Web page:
Ice storm: Independent panel will review Toronto Hydro’s response to power outages
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Toronto Hydro has convened an independent panel to review its response to the ice storm, the “most disruptive” event the utility has ever faced, costing it $12.9 million, executives told reporters at a briefing Thursday.
The panel will be chaired by David McFadden, a Toronto lawyer and former Conservative MPP who served on the board that looked at the causes of the 2003 blackout. Other members will include Toronto city manager Joe Pennachetti and Sean Conway, research fellow with Ryerson University’s Centre for Urban Energy.
“The scope is to look at the best practices we have” and recommend how to improve them, Toronto Hydro CEO Anthony Haines said in announcing the panel.
After the ice storm, some customers were critical of the utility for not providing accurate estimates of when power would return, and for its difficulties with providing residents without power with updates on the storm response.
On Thursday, Haines said some aspects of the response “could have been done better,” adding that a recent Forum Research survey showing 82 per cent approved of Toronto Hydro’s work during the ice storm was “fair.”
“We’re fairly pleased,” he said, “(but) we do have things we can improve upon.”
Haines was joined by three of his high-ranking hydro colleagues to go over how the utility responded to the ice storm, which knocked out power to more than 300,000 energy customers and led to a massive surge of incident calls over the 10 days before service was fully restored.
There were also 500 calls about downed wires, 800 non-working traffic signals, and hospitals and water pumping stations without power.
Ben LaPianta, vice-president of electrical operations, said that when the storm hit on Dec. 22, there were widespread short circuits and fires across the utility’s systems, as downed branches and trees were knocking down power lines and blocking roads.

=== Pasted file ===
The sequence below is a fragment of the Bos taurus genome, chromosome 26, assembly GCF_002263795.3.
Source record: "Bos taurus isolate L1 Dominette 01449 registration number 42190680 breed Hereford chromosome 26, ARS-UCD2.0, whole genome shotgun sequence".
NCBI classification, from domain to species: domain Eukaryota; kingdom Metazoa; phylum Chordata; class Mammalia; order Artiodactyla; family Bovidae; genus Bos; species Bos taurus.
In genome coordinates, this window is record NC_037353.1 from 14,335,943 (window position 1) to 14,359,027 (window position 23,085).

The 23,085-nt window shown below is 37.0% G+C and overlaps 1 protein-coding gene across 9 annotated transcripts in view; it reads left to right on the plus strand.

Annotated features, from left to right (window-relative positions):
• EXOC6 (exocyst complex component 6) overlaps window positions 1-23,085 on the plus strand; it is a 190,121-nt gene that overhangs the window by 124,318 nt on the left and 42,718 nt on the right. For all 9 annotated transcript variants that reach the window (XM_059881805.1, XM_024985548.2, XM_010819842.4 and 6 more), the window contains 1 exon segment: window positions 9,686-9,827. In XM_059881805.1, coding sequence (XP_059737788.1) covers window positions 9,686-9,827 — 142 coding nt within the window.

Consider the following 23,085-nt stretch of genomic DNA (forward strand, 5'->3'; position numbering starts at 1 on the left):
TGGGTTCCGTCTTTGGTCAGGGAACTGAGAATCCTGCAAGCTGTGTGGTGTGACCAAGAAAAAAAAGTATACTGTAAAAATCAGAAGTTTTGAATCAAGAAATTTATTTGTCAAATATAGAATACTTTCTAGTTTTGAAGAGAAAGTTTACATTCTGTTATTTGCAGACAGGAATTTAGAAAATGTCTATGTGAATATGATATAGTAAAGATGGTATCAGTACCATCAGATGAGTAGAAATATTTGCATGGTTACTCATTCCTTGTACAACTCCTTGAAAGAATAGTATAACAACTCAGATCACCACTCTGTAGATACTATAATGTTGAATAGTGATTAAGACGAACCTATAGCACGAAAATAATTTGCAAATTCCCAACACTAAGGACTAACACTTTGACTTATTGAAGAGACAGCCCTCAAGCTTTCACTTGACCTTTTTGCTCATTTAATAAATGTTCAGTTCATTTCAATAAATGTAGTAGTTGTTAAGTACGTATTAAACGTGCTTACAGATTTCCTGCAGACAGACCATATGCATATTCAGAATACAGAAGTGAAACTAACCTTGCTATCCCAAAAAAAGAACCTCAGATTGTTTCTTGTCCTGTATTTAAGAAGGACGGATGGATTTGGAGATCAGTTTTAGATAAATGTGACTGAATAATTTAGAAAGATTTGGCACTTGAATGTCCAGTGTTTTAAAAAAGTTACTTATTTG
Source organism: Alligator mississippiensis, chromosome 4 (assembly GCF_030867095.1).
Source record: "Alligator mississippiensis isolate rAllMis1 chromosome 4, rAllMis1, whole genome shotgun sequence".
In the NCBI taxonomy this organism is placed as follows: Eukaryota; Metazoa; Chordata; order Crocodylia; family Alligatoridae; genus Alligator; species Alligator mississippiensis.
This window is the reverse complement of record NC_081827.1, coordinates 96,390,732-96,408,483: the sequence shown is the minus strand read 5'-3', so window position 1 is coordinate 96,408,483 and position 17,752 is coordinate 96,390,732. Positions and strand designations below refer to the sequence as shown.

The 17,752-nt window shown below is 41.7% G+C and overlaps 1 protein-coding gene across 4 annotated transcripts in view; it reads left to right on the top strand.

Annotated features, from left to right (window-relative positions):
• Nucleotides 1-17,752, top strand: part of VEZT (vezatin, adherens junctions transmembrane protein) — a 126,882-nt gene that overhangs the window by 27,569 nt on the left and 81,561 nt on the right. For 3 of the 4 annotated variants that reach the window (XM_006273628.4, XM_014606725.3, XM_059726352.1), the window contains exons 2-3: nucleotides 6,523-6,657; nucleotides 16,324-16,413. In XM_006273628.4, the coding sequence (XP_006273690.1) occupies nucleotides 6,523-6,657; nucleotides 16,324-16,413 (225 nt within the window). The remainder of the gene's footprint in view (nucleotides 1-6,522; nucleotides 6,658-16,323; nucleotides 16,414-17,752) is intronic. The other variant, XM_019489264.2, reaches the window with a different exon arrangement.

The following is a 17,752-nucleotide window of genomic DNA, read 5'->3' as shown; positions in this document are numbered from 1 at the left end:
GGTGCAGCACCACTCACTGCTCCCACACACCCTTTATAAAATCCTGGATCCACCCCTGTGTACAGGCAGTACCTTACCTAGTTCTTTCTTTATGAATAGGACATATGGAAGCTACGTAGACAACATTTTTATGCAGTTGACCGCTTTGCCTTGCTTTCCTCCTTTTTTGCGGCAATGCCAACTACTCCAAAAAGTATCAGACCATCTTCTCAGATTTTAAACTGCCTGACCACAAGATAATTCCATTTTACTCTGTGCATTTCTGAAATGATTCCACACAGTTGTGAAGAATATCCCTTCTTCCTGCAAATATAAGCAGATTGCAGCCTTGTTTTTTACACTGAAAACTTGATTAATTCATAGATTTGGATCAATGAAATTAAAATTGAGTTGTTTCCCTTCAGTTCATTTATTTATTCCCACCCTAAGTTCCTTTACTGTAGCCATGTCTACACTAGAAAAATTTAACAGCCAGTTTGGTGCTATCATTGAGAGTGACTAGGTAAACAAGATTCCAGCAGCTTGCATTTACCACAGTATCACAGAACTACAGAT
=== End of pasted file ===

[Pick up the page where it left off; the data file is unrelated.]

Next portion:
Comparing the city’s power grid to a tree, LaPianta said, “The ice storm picked up the tree and basically shattered it. It had to be rebuilt ... . Just a huge, huge task.”
Toronto Hydro called in nine other utility companies to help deal with the storm, he said.
When asked how Hydro chose which neighbourhoods to tackle first — some residents complained they’d seen no power trucks, after days in the cold without power — Haines said the utility simply started at the main transformers, which service up to 60,000 Hydro customers each, and worked its way outward to the end of its feeder lines.
“We don’t see it in neighbourhoods, we see it in wires,” said Haines.
A complicating factor, he added, was that workers didn’t know what they would be dealing with until they actually arrived on the scene. That’s why estimates of when power would be restored were difficult to nail down, he said.
The review panel will begin its work “in the coming days,” the hydro chief said.
Meanwhile, officials at Queen’s Park are awaiting a city council decision on whether to declare Toronto a disaster area, which could make the city eligible for provincial government relief funding through the Ontario Disaster Relief Assistance Program (ODRAP). (Mississauga has already made that declaration, and called for a united front in seeking funds.)
“Our ministry has engaged with municipalities that were affected by the recent ice storm, including Toronto,” Municipal Affairs and Housing Minister Linda Jeffrey’s press secretary, Mike Maka, said Thursday.
“We understand that on Friday council will consider the report asking for Toronto to be declared as disaster area. Should this report pass a council vote, our ministry will work with the city to review its eligibility for ODRAP.”
NDP MPP Peter Tabuns (Toronto-Danforth) said Premier Kathleen Wynne’s government should expedite aid to municipalities affected by the ice storm.
“Every jurisdiction is hurting. Ontario has a disaster-relief program for a reason,” he said.
Tabuns added that the Ontario government should request federal funds from Ottawa to help with the storm cleanup.